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Conditional Relationships

Conditional connectors connect two clauses to indicate that one of them will happen when the other one happens. In English, the most common way to connect conditional clauses is with the words, “if … then.” Often, however, the word “then” is not stated.

Factual Conditions

Description

A Factual Condition is a condition that sounds hypothetical but is already certain or true in the speaker’s mind. In English, a sentence containing a Factual Condition can use the words “even though,” “since,” or “this being the case” to indicate that it is a factual condition and not a hypothetical condition.

Reason This Is a Translation Issue

Some languages do not state something as a condition if it is certain or true. Translators from these languages may misunderstand the original languages and think that the condition is uncertain. This would lead to mistakes in their translations. Even if the translators understand that the condition is certain or true, the readers may misunderstand it. In this case, it would be best to translate it as a statement of fact rather than as a conditional statement.

Examples From OBS and the Bible

If Yahweh is God, worship him!” (Story 19 Frame 6 OBS)

Elijah came near to all the people and said, “How long will you keep changing your mind? If Yahweh is God, follow him. But if Baal is God, then follow him.” Yet the people did not answer him a word. (1 Kings 18:21 ULT)

This sentence has the same construction as a hypothetical condition. The condition is “if Yahweh is God.” If that is true, then the Israelites should worship Yahweh. But the prophet Elijah does not question whether or not Yahweh is God. In fact, he is so certain that Yahweh is God that later in the passage he pours water all over his sacrifice. He is confident that God is real and that he will burn even an offering that is completely wet. Over and over again, the prophets taught that Yahweh is God, so the people should worship him. The people did not worship Yahweh, however, even though He is God. By putting the statement or instruction into the form of a Factual Condition, Elijah is trying to get the Israelites to understand more clearly what they should do.

“A son honors his father, and a servant honors his master. If I, then, am a father, where is my honor? If I am a master, where is the reverence for me?” says Yahweh of hosts to you priests, who despise my name. (Malachi 1:6 ULT)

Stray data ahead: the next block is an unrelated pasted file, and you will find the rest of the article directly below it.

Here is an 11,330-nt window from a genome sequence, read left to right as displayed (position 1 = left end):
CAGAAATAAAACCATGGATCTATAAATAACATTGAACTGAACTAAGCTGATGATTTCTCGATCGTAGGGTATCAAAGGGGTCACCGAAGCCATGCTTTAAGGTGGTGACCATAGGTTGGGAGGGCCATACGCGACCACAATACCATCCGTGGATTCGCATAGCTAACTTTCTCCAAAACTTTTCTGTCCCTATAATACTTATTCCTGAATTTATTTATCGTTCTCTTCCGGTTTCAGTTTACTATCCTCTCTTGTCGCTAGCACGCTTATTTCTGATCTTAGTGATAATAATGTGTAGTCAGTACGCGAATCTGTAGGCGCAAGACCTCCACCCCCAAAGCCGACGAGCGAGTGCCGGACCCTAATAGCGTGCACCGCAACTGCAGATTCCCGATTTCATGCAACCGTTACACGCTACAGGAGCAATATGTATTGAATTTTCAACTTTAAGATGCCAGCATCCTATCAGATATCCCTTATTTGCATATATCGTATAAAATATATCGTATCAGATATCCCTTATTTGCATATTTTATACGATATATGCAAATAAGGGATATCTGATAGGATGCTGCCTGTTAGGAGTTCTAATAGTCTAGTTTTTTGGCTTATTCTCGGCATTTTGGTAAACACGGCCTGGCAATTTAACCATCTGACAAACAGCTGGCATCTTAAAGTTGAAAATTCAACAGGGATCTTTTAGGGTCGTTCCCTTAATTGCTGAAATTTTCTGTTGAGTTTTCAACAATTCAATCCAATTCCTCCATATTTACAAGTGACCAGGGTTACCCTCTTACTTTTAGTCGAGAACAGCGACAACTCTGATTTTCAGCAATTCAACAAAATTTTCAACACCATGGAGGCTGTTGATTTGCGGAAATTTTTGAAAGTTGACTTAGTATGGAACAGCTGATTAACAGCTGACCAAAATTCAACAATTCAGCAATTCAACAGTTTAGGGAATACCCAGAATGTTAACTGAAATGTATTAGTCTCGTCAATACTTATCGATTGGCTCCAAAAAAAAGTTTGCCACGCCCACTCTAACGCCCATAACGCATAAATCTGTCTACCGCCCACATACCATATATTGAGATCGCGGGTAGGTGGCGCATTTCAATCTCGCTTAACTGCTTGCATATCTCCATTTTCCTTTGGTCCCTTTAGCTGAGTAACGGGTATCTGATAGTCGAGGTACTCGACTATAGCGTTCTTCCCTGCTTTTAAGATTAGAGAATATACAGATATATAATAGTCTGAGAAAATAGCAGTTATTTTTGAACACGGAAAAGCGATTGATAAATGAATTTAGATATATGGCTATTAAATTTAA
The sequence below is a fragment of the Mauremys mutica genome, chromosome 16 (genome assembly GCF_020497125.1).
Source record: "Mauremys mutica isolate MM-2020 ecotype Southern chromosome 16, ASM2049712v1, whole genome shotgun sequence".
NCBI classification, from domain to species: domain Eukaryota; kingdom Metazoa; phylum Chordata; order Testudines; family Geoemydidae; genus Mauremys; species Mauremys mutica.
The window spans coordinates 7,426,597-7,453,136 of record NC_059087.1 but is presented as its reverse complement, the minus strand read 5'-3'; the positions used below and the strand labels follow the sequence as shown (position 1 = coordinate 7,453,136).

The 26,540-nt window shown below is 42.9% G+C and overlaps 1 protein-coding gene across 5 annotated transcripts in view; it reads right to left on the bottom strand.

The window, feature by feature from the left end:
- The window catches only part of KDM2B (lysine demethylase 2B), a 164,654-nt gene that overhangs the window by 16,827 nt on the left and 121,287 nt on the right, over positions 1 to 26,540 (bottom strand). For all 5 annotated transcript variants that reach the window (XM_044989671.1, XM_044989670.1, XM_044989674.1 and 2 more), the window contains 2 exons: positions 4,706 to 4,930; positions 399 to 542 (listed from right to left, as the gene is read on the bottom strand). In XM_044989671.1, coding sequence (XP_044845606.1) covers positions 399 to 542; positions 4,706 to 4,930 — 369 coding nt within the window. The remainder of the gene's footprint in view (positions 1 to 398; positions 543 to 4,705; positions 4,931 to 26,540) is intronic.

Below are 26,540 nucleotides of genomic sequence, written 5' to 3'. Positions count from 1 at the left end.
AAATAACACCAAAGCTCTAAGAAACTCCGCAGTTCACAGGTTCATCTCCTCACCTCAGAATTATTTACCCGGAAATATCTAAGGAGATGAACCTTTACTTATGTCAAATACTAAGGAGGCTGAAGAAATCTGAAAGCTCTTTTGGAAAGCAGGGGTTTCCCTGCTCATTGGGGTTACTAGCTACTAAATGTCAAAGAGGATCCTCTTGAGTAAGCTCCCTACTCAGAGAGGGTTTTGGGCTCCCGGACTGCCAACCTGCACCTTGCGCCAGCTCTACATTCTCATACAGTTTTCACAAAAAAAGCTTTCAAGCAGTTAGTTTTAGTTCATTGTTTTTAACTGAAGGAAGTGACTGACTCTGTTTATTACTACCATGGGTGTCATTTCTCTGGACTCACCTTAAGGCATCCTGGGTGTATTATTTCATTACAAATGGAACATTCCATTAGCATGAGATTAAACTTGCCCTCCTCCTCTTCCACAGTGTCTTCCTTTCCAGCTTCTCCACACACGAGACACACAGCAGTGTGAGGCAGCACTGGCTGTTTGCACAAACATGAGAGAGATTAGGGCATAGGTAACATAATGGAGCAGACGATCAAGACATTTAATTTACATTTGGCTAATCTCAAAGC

Yahweh has said that he is a father and a master to Israel, so even though this sounds like a hypothetical condition because it begins with “if,” it is not hypothetical. This verse begins with the proverb that a son honors his father. Everyone knows that is right. But the Israelites are not honoring Yahweh. The other proverb in the verse says that a servant honors his master. Everyone knows that is right. But the Israelites are not honoring Yahweh, so it seems that he is not their master. But Yahweh is the master. Yahweh uses the form of a hypothetical condition to demonstrate that the Israelites are wrong. The second part of the condition that should occur naturally is not happening, even though the conditional statement is true.

Translation Strategies

If using the form of a hypothetical condition is confusing or would make the reader think that the speaker doubts what he is saying in the first part of the sentence, then use a statement instead. Words such as “since” or “you know that …” or “it is true that …” can be helpful to make the meaning clear.

Examples of Translation Strategies Applied

If Yahweh is God, worship him!” (Story 19 Frame 6 OBS)

It is true that Yahweh is God, so worship him!”

“A son honors his father, and a servant honors his master. If I, then, am a father, where is my honor? If I am a master, where is the reverence for me?” says Yahweh of hosts to you priests, who despise my name. (Malachi 1:6 ULT)

“A son honors his father, and a servant honors his master. Since I, then, am a father, where is my honor? Since I am a master, where is the reverence for me?”